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Advisor : dr. Sjaiful Bachri, SpB Melissa L. Thenata Fakultas Kedokteran Universitas Tarumanagara

Hepatobiliary Disease

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Text of Hepatobiliary Disease

  • Advisor : dr. Sjaiful Bachri, SpB

    Melissa L. Thenata

    Fakultas Kedokteran Universitas Tarumanagara

  • Liver Structure

    Largest gland in the body

    (1.5 Kg)

    Under the diaphragm, within

    the rib cage in the upper

    right quadrant of the


  • Liver Structure

    4 lobes: major (left and right),

    minor (caudate and quadrate)

    Ducts: common hepatic, cystic

    from gall bladder, common bile

    choledochus (join pancreatic

    duct at hepatopancreatic


  • Liver Structure

    Liver lobules hexagonal structures consisting of hepatocytes

    Hepatocytes radiate outward from a central vein

    At each of the six corners of a lobule is a portal triad

    Liver sinusoids

  • Liver Structure

    Hepatocytes produce bile

    Bile flows through canals

    called bile canaliculi to a

    bile duct

    Bile ducts leave the liver

    via the common hepatic


  • Liver Function

    Regulating homeostasis of carbohydrate, lipid and amino

    acid metabolism.

    Storing nutrients such as glycogen, fats and vitamin B12, A

    and K.

    Producing and secreting plasma proteins and lipoproteins,

    including clotting factors and acute phase proteins.

  • Liver Function

    Synthesizing and secreting bile salts for lipid digestion.

    Detoxifying and excreting bilirubin, other endogenous waste

    products and exogenous metal ions, drugs and toxins


    Clearing toxins and infective agents from the portal venous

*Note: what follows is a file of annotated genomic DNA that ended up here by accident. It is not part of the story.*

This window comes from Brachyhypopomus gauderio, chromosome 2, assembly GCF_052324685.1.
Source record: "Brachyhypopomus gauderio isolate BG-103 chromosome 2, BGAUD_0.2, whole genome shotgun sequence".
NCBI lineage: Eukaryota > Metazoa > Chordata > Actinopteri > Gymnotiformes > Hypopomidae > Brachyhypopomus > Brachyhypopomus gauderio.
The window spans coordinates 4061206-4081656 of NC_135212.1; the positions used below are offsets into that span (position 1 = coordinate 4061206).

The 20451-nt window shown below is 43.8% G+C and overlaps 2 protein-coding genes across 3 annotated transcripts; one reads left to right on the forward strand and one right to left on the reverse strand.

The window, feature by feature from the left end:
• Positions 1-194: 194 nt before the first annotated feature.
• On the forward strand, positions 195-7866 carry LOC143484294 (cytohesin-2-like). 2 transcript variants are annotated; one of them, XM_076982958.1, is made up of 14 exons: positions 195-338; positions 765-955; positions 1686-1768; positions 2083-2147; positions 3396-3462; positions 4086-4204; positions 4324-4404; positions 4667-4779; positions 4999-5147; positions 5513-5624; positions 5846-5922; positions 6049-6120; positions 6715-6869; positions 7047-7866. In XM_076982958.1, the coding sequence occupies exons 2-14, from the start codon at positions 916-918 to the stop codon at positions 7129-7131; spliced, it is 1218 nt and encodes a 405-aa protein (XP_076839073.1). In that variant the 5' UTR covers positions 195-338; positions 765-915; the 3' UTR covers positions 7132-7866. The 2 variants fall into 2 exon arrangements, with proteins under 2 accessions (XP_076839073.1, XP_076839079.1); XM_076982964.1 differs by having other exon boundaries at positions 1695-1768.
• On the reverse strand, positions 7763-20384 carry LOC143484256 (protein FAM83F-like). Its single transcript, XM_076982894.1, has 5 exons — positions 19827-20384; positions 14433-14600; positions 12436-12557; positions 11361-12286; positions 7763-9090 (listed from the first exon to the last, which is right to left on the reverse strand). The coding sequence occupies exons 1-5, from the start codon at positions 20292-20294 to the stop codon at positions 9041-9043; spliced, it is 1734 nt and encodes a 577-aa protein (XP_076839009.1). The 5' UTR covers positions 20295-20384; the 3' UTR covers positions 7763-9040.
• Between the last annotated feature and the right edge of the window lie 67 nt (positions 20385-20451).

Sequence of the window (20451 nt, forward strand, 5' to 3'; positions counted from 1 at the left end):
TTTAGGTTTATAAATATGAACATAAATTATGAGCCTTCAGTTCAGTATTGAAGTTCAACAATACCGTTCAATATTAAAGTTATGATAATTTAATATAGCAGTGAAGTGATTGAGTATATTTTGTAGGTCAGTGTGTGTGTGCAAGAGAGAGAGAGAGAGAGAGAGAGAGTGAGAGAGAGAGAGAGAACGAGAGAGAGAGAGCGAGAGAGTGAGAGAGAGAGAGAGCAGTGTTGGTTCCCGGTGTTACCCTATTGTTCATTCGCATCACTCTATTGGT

blood whilst maintain systemic immune tolerance to antigens

    in the portal circulation.

  • Gall Bladder Structure

    Thin-walled green muscular sac

    On the inferior surface of the liver

    Stores bile that is not immediately needed for digestion

    When the muscular wall of the gallbladder contracts bile is

    expelled into the bile duct

  • Gall Bladder Structure

  • Gall Bladder Function

    Stores 60 mL of bile, released when food containing fat

    enters the digestive tract.

    The bile, produced in the liver, emulsifies (breaks down) fats

    and neutralizes acids in partly digested food.

  • Biliary Atresia

    Obliteration or discontinuity of the extrahepatic biliary system,

    resulting in obstruction to bile flow, in the first few weeks of life.

    Inflammatory process from an unknown cause affects the bile duct

    in the newborn infant.

    Destruction of the extrahepatic bile ducts, causing obstructive

    jaundice and liver failure.

    Kasai procedure, surgical correction of this abnormality before 8

    weeks of age produces the best outcome.

  • Choledochal Cyst

    Cystic dilatation of the intra- or extrahepatic ducts is a rare